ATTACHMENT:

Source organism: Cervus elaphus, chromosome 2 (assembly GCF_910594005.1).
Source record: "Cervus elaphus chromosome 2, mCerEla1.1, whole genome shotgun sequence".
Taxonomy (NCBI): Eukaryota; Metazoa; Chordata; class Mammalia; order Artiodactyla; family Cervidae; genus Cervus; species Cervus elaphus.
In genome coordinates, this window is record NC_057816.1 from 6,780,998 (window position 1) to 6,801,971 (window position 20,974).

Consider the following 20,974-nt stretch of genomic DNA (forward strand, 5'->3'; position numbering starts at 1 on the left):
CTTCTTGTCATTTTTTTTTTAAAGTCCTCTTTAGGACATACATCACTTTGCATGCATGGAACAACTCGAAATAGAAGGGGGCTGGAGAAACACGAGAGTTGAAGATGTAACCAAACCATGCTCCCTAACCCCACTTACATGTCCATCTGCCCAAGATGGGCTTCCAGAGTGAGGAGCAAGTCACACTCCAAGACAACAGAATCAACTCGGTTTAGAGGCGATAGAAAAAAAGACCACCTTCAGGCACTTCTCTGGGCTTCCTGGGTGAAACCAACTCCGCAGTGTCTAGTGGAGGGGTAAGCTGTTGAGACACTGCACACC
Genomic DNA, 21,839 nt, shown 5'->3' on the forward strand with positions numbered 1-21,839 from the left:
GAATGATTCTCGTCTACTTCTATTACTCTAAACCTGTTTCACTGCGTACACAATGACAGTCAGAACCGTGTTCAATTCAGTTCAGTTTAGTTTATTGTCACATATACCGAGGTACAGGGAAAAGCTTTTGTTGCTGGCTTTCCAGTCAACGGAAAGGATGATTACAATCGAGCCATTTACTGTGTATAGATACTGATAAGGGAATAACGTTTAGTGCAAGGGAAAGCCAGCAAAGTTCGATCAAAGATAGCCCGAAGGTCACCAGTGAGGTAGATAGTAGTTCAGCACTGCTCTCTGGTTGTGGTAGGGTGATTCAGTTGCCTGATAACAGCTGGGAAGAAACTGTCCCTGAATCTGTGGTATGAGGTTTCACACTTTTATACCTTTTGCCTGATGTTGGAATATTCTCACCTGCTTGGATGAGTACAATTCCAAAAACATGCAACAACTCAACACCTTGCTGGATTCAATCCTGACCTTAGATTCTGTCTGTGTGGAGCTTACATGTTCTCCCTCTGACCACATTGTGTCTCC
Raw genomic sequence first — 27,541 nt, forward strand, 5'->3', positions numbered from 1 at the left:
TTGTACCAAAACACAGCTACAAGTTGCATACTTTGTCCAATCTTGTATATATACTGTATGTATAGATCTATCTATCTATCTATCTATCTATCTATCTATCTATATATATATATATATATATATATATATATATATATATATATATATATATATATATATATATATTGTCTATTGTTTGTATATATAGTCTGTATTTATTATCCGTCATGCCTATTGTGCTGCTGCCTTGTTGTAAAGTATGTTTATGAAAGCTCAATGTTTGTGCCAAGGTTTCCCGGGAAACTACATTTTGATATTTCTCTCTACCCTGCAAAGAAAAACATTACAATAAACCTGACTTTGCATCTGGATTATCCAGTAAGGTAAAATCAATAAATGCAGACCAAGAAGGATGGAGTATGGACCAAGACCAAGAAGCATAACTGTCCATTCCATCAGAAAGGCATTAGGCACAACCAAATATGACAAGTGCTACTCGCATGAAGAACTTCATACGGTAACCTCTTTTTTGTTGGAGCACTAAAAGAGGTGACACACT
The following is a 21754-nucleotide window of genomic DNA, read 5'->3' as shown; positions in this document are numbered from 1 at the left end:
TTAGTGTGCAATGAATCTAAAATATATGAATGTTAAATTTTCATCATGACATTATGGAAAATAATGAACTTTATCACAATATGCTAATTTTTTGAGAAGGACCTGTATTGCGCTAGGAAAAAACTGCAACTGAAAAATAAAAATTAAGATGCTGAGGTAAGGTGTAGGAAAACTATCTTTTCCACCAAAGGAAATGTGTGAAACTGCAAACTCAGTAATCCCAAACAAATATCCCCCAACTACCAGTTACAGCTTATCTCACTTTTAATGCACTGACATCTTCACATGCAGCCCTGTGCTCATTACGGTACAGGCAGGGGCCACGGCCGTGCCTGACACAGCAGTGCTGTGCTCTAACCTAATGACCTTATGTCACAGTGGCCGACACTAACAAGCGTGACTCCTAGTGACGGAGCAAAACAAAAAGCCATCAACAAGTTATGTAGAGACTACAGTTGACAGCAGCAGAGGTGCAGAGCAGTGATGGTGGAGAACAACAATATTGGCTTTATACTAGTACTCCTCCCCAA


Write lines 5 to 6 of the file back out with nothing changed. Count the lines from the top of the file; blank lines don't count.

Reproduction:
Consider the following 20,974-nt stretch of genomic DNA (forward strand, 5'->3'; position numbering starts at 1 on the left):
CTTCTTGTCATTTTTTTTTTAAAGTCCTCTTTAGGACATACATCACTTTGCATGCATGGAACAACTCGAAATAGAAGGGGGCTGGAGAAACACGAGAGTTGAAGATGTAACCAAACCATGCTCCCTAACCCCACTTACATGTCCATCTGCCCAAGATGGGCTTCCAGAGTGAGGAGCAAGTCACACTCCAAGACAACAGAATCAACTCGGTTTAGAGGCGATAGAAAAAAAGACCACCTTCAGGCACTTCTCTGGGCTTCCTGGGTGAAACCAACTCCGCAGTGTCTAGTGGAGGGGTAAGCTGTTGAGACACTGCACACC